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Early human ancestor, Australopithecus sediba, fossils discovered in rock

Date:
July 12, 2012
Source:
University of the Witwatersrand
Summary:
A large rock containing significant parts of a skeleton of an early human ancestor has just been discovered. The skeleton is believed to be the remains of "Karabo," the type skeleton of Australopithecus sediba, discovered at the Malapa site in the Cradle of Humankind in 2009.

This is the tooth of a hominid embedded in a rock containing significant parts of a skeleton of an early human ancestor. The skeleton is believed to be the remains of "Karabo", the type skeleton of Australopithecus sediba, discovered at the Malapa Site in the Cradle of Humankind in 2009.
Credit: University of the Witwatersrand, Johannesburg

Scientists from the Wits Institute for Human Evolution based at the University of the Witwatersrand in Johannesburg have just announced the discovery of a large rock containing significant parts of a skeleton of an early human ancestor. The skeleton is believed to be the remains of 'Karabo', the type skeleton of Australopithecus sediba, discovered at the Malapa Site in the Cradle of Humankind in 2009.

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Professor Lee Berger, a Reader in Palaeoanthropology and the Public Understanding of Science at the Wits Institute for Human Evolution, will make the announcement at the Shanghai Science and Technology Museum in Shanghai, China on 13 July 2012.

"We have discovered parts of a jaw and critical aspects of the body including what appear to be a complete femur (thigh bone), ribs, vertebrae and other important limb elements, some never before seen in such completeness in the human fossil record," says Berger. "This discovery will almost certainly make Karabo the most complete early human ancestor skeleton ever discovered. We are obviously quite excited as it appears that we now have some of the most critical and complete remains of the skeleton, albeit encased in solid rock. It's a big day for us as a team and for our field as a whole."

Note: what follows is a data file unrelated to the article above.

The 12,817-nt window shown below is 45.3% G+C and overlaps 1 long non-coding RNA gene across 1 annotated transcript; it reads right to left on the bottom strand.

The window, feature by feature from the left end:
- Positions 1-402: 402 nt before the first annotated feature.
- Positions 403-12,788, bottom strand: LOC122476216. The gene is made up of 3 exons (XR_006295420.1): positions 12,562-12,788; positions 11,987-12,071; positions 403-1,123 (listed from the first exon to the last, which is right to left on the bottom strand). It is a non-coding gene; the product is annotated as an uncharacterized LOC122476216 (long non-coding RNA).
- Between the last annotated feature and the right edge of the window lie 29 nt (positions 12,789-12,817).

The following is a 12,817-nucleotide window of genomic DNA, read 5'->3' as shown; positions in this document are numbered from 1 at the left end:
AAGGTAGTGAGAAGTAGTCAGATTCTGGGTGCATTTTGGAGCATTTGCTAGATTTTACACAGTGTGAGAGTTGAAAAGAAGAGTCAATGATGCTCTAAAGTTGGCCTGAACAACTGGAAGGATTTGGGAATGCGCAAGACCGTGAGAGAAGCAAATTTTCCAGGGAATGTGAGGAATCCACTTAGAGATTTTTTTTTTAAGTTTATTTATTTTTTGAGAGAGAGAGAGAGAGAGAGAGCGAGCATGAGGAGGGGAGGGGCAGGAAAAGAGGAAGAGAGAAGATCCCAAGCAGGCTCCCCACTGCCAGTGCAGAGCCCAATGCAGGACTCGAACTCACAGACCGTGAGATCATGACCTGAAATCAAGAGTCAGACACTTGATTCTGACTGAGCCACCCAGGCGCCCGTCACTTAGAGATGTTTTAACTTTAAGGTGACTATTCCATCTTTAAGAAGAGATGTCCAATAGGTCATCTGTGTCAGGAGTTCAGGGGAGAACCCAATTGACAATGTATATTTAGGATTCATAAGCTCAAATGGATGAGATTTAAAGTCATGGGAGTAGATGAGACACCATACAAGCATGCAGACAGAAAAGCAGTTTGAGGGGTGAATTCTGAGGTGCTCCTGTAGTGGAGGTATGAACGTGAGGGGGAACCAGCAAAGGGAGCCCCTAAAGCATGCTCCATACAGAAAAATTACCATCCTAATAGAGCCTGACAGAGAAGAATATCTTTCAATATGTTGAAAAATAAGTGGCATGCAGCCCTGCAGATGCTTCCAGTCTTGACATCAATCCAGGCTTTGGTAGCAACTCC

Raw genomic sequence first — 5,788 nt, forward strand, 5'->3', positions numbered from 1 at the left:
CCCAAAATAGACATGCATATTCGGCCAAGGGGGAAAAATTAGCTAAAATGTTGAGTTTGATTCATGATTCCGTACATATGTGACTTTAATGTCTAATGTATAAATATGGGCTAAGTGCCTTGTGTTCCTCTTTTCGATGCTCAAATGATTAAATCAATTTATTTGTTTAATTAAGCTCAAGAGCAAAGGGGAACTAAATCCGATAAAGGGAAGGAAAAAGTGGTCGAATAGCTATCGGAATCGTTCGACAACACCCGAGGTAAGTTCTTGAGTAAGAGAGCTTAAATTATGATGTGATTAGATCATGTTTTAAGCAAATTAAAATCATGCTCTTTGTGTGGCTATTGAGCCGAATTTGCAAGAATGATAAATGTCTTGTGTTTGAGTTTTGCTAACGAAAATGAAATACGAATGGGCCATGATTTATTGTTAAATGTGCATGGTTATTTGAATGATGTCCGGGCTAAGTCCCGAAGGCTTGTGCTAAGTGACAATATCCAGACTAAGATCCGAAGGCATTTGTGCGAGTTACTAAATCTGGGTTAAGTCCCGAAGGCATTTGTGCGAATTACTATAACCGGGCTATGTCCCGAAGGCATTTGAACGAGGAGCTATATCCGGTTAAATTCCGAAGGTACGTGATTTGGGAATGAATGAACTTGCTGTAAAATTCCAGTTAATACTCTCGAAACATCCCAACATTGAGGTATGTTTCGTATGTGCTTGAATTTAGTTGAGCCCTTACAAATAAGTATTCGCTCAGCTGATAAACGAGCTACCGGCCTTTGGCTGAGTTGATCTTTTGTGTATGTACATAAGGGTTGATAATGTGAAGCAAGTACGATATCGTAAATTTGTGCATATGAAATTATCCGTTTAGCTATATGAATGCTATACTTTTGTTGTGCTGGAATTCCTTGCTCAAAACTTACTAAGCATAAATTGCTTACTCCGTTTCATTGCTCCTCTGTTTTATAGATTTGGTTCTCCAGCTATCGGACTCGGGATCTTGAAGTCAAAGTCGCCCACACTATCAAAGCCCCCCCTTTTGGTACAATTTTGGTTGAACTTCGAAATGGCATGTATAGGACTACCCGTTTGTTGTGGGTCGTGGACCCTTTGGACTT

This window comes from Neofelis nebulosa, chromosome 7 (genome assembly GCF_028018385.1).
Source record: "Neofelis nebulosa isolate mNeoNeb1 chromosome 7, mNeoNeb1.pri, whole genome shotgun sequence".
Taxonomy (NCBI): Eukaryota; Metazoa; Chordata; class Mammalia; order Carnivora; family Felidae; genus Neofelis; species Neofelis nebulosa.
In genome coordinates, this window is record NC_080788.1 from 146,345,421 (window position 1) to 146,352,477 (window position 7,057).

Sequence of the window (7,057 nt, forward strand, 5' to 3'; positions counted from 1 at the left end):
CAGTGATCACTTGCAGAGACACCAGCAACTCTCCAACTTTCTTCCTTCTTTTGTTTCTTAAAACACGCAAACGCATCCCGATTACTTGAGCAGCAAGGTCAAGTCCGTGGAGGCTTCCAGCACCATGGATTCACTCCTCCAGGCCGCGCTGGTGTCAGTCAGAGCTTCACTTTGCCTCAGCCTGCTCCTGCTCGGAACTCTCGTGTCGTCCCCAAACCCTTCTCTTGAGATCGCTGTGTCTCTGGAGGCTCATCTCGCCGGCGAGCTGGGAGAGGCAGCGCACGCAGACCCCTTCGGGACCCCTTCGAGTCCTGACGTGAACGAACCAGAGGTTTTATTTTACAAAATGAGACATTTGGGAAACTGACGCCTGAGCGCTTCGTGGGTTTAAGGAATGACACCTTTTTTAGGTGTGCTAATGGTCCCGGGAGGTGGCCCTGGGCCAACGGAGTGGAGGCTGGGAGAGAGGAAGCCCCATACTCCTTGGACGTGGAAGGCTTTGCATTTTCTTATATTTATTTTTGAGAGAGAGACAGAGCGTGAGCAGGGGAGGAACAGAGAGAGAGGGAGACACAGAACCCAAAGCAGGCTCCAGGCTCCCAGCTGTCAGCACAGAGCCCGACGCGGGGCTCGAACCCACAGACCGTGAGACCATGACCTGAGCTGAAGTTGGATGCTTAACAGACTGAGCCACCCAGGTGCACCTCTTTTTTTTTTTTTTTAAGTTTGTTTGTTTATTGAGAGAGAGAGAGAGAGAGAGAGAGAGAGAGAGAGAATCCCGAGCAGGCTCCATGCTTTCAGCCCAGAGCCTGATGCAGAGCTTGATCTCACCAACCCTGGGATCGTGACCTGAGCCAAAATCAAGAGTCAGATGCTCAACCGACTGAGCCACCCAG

The remains are invisible to the casual observer and are entrenched in a large rock about one metre in diameter. It was discovered almost three years ago, but lay unnoticed in the Wits laboratories until early last month. Prof. Berger and his wife Jackie Smilg, a radiologist at the Charlotte Maxeke Hospital, who is conducting her PhD on the CT scanning of fossil material embedded in rock, scanned the large rock in a state of the art CT scanner.

Berger added that negotiations had begun with the Shanghai Science and Technology Museum, the Natural History Museum in the United Kingdom and the Smithsonian in Washington. "We have already donated casts of Australopithecus sediba to these three institutions, amongst others," says Berger.


Story Source:

The above story is based on materials provided by University of the Witwatersrand. Note: Materials may be edited for content and length.


Cite This Page:

University of the Witwatersrand. "Early human ancestor, Australopithecus sediba, fossils discovered in rock." ScienceDaily. ScienceDaily, 12 July 2012. <www.sciencedaily.com/releases/2012/07/120712162744.htm>.
University of the Witwatersrand. (2012, July 12). Early human ancestor, Australopithecus sediba, fossils discovered in rock. ScienceDaily. Retrieved November 28, 2014 from www.sciencedaily.com/releases/2012/07/120712162744.htm
University of the Witwatersrand. "Early human ancestor, Australopithecus sediba, fossils discovered in rock." ScienceDaily. www.sciencedaily.com/releases/2012/07/120712162744.htm (accessed November 28, 2014).

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